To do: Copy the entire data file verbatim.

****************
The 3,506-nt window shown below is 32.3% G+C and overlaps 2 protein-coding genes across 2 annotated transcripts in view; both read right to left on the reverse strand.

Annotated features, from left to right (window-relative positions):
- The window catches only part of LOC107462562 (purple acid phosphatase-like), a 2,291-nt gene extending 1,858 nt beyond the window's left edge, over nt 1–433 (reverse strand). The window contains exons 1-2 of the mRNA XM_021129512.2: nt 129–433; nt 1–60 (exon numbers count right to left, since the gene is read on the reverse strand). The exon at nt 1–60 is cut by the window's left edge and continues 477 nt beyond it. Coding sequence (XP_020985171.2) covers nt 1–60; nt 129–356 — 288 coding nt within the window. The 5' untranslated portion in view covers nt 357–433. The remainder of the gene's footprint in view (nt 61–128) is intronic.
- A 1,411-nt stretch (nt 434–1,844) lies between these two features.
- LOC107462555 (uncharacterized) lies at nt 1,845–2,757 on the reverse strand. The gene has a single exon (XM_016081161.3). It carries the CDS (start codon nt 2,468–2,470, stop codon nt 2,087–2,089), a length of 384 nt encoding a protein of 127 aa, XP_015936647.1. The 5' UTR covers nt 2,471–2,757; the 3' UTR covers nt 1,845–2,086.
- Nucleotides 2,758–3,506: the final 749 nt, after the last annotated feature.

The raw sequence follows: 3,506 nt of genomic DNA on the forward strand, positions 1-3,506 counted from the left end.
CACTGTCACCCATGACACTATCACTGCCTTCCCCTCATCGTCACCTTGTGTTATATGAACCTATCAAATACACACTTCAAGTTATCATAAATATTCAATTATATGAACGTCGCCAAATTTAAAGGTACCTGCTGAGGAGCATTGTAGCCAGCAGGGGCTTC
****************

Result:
The 3,506-nt window shown below is 32.3% G+C and overlaps 2 protein-coding genes across 2 annotated transcripts in view; both read right to left on the reverse strand.

Annotated features, from left to right (window-relative positions):
- The window catches only part of LOC107462562 (purple acid phosphatase-like), a 2,291-nt gene extending 1,858 nt beyond the window's left edge, over nt 1–433 (reverse strand). The window contains exons 1-2 of the mRNA XM_021129512.2: nt 129–433; nt 1–60 (exon numbers count right to left, since the gene is read on the reverse strand). The exon at nt 1–60 is cut by the window's left edge and continues 477 nt beyond it. Coding sequence (XP_020985171.2) covers nt 1–60; nt 129–356 — 288 coding nt within the window. The 5' untranslated portion in view covers nt 357–433. The remainder of the gene's footprint in view (nt 61–128) is intronic.
- A 1,411-nt stretch (nt 434–1,844) lies between these two features.
- LOC107462555 (uncharacterized) lies at nt 1,845–2,757 on the reverse strand. The gene has a single exon (XM_016081161.3). It carries the CDS (start codon nt 2,468–2,470, stop codon nt 2,087–2,089), a length of 384 nt encoding a protein of 127 aa, XP_015936647.1. The 5' UTR covers nt 2,471–2,757; the 3' UTR covers nt 1,845–2,086.
- Nucleotides 2,758–3,506: the final 749 nt, after the last annotated feature.

The raw sequence follows: 3,506 nt of genomic DNA on the forward strand, positions 1-3,506 counted from the left end.
CACTGTCACCCATGACACTATCACTGCCTTCCCCTCATCGTCACCTTGTGTTATATGAACCTATCAAATACACACTTCAAGTTATCATAAATATTCAATTATATGAACGTCGCCAAATTTAAAGGTACCTGCTGAGGAGCATTGTAGCCAGCAGGGGCTTC